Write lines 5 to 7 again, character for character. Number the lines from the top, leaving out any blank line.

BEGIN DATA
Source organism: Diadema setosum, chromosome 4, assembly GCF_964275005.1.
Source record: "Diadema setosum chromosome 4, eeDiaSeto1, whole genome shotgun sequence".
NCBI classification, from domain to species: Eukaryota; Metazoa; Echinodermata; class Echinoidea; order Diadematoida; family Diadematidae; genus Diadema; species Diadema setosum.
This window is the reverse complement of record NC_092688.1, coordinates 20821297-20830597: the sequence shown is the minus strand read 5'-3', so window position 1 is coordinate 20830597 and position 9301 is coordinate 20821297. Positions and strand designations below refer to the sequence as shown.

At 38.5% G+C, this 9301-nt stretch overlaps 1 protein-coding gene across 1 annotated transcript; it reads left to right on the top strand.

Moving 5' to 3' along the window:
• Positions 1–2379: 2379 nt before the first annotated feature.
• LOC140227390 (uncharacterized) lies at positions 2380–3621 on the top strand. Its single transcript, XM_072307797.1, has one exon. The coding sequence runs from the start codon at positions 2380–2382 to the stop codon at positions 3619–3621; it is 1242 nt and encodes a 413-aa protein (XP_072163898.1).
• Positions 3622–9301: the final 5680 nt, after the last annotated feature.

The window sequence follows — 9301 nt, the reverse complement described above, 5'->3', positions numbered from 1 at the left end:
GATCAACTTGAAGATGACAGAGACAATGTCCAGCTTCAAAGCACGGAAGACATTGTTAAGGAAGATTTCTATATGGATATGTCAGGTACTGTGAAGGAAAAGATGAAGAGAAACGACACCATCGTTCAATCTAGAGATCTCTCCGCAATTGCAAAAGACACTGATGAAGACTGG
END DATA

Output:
At 38.5% G+C, this 9301-nt stretch overlaps 1 protein-coding gene across 1 annotated transcript; it reads left to right on the top strand.

Moving 5' to 3' along the window:
• Positions 1–2379: 2379 nt before the first annotated feature.